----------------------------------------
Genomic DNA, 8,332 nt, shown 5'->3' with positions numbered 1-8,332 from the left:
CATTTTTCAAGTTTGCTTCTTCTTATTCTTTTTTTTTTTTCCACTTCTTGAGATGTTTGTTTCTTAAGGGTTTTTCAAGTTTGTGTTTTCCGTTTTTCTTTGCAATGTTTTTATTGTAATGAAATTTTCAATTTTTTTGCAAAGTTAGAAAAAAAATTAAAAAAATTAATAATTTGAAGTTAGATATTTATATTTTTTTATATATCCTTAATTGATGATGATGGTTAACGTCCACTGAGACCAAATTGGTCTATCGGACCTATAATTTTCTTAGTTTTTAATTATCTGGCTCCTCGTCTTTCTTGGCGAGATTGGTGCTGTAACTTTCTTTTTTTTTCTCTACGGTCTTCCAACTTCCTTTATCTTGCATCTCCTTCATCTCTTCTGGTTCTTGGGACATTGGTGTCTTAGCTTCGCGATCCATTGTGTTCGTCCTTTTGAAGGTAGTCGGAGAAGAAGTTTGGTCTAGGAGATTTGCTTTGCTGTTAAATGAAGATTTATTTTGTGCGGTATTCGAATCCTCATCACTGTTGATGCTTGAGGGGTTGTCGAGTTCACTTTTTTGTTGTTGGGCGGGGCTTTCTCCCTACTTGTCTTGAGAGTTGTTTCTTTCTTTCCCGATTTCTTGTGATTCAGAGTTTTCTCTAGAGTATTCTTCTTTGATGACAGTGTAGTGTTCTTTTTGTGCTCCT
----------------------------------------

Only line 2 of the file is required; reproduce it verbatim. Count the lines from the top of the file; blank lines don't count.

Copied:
CATTTTTCAAGTTTGCTTCTTCTTATTCTTTTTTTTTTTTCCACTTCTTGAGATGTTTGTTTCTTAAGGGTTTTTCAAGTTTGTGTTTTCCGTTTTTCTTTGCAATGTTTTTATTGTAATGAAATTTTCAATTTTTTTGCAAAGTTAGAAAAAAAATTAAAAAAATTAATAATTTGAAGTTAGATATTTATATTTTTTTATATATCCTTAATTGATGATGATGGTTAACGTCCACTGAGACCAAATTGGTCTATCGGACCTATAATTTTCTTAGTTTTTAATTATCTGGCTCCTCGTCTTTCTTGGCGAGATTGGTGCTGTAACTTTCTTTTTTTTTCTCTACGGTCTTCCAACTTCCTTTATCTTGCATCTCCTTCATCTCTTCTGGTTCTTGGGACATTGGTGTCTTAGCTTCGCGATCCATTGTGTTCGTCCTTTTGAAGGTAGTCGGAGAAGAAGTTTGGTCTAGGAGATTTGCTTTGCTGTTAAATGAAGATTTATTTTGTGCGGTATTCGAATCCTCATCACTGTTGATGCTTGAGGGGTTGTCGAGTTCACTTTTTTGTTGTTGGGCGGGGCTTTCTCCCTACTTGTCTTGAGAGTTGTTTCTTTCTTTCCCGATTTCTTGTGATTCAGAGTTTTCTCTAGAGTATTCTTCTTTGATGACAGTGTAGTGTTCTTTTTGTGCTCCT